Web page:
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Grover

By presenting Randy Hill's intelligent historical play about one newspaperman's stand against the Ku Klux Klan, the Alabama Shakespeare Festival boldly confronts the racist ghosts of its own community. The solid new drama about Grover C. Hall (a distant relative of the playwright) has a particular resonance in Montgomery, but this is a strong enough play to merit further productions at other regional theaters.

By presenting Randy Hill’s intelligent historical play about one newspaperman’s stand against the Ku Klux Klan, the Alabama Shakespeare Festival boldly confronts the racist ghosts of its own community. The solid new drama about Grover C. Hall (a distant relative of the playwright) has a particular resonance in Montgomery, but this is a strong enough play to merit further productions at other regional theaters.

In terms of structure, “Grover” is a fairly straightforward plod through the life of the Pulitzer Prize-winning editor of the Montgomery Journal. The liberal-thinking Grover (Stuart Culpepper) wrote a number of editorials in the late ’20s attacking the activities of the Klan and calling for anti-mask laws. Despite death threats and cross-burnings in his yard, Grover ultimately prevailed: He is credited with breaking the Klan’s power in the Deep South.

Drama’s main strength is its refusal to follow the usual melodramatic format of race-charged dramas or to romanticize its ambiguous hero. The Grover depicted is a hard-drinking, oft-depressed fellow who can be patronizing tohis black housekeeper (Elizabeth Omilami). Her son (Sam Gordon) has become a malcontent frustrated by the lack of opportunity for young blacks.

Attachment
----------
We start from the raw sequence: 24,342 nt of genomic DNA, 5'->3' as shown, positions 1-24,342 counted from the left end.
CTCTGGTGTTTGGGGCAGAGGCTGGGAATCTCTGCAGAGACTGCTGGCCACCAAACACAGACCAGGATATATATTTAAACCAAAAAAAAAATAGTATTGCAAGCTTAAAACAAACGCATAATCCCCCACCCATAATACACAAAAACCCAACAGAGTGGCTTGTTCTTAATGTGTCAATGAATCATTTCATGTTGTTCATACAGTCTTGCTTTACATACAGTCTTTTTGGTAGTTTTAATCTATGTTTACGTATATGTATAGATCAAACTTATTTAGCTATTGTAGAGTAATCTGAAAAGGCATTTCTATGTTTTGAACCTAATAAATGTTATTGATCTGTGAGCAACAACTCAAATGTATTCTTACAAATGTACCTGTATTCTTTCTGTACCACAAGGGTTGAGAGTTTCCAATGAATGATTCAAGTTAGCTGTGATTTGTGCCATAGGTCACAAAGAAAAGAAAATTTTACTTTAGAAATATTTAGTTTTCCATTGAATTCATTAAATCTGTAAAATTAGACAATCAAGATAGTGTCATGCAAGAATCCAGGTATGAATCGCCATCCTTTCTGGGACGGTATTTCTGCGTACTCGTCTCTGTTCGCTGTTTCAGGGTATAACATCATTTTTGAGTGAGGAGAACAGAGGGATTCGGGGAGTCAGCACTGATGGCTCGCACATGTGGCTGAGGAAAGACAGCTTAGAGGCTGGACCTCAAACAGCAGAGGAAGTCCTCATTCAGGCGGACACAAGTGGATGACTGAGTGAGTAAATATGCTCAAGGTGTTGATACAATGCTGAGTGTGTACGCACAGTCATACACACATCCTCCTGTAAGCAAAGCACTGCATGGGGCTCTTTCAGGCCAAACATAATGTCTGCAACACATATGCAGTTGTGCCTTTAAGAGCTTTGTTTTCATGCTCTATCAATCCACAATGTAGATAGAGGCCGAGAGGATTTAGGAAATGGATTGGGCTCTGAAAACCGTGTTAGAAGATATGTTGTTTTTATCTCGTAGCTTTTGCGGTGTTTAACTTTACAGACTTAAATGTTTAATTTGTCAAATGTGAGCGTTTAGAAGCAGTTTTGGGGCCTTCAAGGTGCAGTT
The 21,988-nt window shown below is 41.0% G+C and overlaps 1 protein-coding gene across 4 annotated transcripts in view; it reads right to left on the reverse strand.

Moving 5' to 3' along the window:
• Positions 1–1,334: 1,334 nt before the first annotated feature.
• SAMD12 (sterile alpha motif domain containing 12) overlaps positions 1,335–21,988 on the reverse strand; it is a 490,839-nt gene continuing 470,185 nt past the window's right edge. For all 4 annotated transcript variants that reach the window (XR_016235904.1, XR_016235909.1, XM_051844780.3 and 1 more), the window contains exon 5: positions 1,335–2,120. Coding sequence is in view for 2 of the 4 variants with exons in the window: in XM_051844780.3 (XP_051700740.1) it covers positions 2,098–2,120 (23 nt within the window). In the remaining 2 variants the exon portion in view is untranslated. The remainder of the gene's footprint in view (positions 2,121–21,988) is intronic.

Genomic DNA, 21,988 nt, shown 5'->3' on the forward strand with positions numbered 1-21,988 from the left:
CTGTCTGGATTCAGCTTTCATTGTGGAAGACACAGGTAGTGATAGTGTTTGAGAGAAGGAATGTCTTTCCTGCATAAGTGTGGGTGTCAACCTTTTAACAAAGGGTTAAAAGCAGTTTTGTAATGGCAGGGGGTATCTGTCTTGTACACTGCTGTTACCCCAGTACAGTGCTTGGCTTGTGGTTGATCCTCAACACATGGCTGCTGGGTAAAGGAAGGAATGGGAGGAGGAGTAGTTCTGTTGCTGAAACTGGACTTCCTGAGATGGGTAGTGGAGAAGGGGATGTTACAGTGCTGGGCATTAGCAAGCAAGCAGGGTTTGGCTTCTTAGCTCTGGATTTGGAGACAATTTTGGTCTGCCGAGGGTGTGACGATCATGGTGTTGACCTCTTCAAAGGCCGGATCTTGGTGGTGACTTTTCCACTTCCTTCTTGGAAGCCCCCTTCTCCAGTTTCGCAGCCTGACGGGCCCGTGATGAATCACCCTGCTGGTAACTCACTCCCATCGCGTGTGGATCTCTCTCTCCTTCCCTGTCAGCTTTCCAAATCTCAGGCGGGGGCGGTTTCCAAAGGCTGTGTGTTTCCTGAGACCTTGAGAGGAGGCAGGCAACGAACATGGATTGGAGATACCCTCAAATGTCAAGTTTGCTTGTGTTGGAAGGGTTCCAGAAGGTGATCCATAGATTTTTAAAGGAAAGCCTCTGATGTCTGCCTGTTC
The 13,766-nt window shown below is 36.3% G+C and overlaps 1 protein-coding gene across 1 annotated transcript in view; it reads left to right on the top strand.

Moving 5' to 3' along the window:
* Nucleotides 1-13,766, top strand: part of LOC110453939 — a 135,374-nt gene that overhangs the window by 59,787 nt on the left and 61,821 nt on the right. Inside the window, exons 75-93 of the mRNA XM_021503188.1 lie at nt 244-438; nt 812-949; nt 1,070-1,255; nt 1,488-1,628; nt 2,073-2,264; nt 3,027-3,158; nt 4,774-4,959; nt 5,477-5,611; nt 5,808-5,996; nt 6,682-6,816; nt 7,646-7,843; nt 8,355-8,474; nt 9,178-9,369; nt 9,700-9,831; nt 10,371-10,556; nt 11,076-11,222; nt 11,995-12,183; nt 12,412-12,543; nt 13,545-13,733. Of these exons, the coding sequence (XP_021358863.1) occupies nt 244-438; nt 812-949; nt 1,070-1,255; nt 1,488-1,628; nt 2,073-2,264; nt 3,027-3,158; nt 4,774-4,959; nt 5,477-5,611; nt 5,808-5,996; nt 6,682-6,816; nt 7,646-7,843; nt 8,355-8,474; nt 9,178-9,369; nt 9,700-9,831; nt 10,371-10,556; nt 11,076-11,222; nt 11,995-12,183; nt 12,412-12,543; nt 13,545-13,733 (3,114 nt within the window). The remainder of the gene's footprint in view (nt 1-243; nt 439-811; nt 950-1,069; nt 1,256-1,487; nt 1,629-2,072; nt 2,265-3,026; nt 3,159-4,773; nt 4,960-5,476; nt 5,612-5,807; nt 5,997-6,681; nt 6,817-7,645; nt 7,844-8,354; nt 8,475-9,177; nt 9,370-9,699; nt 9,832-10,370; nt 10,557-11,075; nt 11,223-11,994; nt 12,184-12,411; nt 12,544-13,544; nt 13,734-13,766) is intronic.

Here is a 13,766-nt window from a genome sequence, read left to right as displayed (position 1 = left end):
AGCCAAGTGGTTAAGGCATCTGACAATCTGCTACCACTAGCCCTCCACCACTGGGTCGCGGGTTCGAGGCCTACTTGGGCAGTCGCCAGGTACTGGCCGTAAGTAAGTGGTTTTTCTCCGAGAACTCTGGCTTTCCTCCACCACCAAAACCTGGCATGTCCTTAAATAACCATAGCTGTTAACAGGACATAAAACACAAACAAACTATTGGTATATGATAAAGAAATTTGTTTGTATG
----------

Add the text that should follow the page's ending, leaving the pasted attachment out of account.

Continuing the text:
Culpepper’s depiction of the central character is more cheerfully theatrical than naturalistic, but the actor brings an ambiguous intensity to the drama that fits his enigmatic character. All of the supporting players are fine — especially newcomer Gordon, who is riveting as the housekeeper’s misunderstood son.

Peter Hackett’s generally solid production runs into trouble when the Klan appears in Grover’s backyard. Despite a flexible setting by Bob Schmidt, it’s hard to realistically stage large-scale violent confrontations in an intimate thrust theater.

But then it’s also remarkable that such nasty activities are being depicted at all in a theater attended by people barely one generation removed from all this tumult. The Alabama Shakespeare Festival deserves credit for nurturing a thoughtful, intelligent play that never runs away from the issues at the heart of the Old South.

Grover

Production: An Alabama Shakespeare Festival presentation of a play in two acts by Randy Hill. Directed by Peter Hackett.

Crew: Sets, Robert N. Schmidt; lighting, Liz Lee; costumes, Elizabeth Novak; sound, Kris Kuipers; production stage manager, Diane Ward. Opened Jan. 14, 1994, at the Alabama Shakespeare Festival. Reviewed Jan. 15; 225 seats; $ 22 top.

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